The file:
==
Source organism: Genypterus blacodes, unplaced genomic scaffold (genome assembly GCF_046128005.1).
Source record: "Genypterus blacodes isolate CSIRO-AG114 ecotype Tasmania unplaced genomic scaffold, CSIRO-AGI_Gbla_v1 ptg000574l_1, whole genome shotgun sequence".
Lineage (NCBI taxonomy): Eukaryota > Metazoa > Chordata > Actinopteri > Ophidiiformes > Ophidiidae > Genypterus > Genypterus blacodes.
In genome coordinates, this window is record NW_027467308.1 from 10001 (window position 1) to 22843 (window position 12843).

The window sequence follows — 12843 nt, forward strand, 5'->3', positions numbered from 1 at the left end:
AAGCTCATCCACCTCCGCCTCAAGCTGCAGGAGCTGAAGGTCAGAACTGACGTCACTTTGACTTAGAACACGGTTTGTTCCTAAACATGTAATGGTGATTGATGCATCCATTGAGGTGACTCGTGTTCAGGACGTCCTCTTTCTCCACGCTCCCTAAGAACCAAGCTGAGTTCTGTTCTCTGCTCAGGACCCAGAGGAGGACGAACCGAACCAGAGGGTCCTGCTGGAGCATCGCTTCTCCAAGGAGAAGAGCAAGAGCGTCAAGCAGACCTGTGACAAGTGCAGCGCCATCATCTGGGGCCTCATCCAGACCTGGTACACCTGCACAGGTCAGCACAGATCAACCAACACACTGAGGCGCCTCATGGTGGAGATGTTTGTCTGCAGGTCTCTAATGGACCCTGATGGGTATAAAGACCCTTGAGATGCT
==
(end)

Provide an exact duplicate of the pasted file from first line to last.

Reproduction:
Source organism: Genypterus blacodes, unplaced genomic scaffold (genome assembly GCF_046128005.1).
Source record: "Genypterus blacodes isolate CSIRO-AG114 ecotype Tasmania unplaced genomic scaffold, CSIRO-AGI_Gbla_v1 ptg000574l_1, whole genome shotgun sequence".
Lineage (NCBI taxonomy): Eukaryota > Metazoa > Chordata > Actinopteri > Ophidiiformes > Ophidiidae > Genypterus > Genypterus blacodes.
In genome coordinates, this window is record NW_027467308.1 from 10001 (window position 1) to 22843 (window position 12843).

The window sequence follows — 12843 nt, forward strand, 5'->3', positions numbered from 1 at the left end:
AAGCTCATCCACCTCCGCCTCAAGCTGCAGGAGCTGAAGGTCAGAACTGACGTCACTTTGACTTAGAACACGGTTTGTTCCTAAACATGTAATGGTGATTGATGCATCCATTGAGGTGACTCGTGTTCAGGACGTCCTCTTTCTCCACGCTCCCTAAGAACCAAGCTGAGTTCTGTTCTCTGCTCAGGACCCAGAGGAGGACGAACCGAACCAGAGGGTCCTGCTGGAGCATCGCTTCTCCAAGGAGAAGAGCAAGAGCGTCAAGCAGACCTGTGACAAGTGCAGCGCCATCATCTGGGGCCTCATCCAGACCTGGTACACCTGCACAGGTCAGCACAGATCAACCAACACACTGAGGCGCCTCATGGTGGAGATGTTTGTCTGCAGGTCTCTAATGGACCCTGATGGGTATAAAGACCCTTGAGATGCT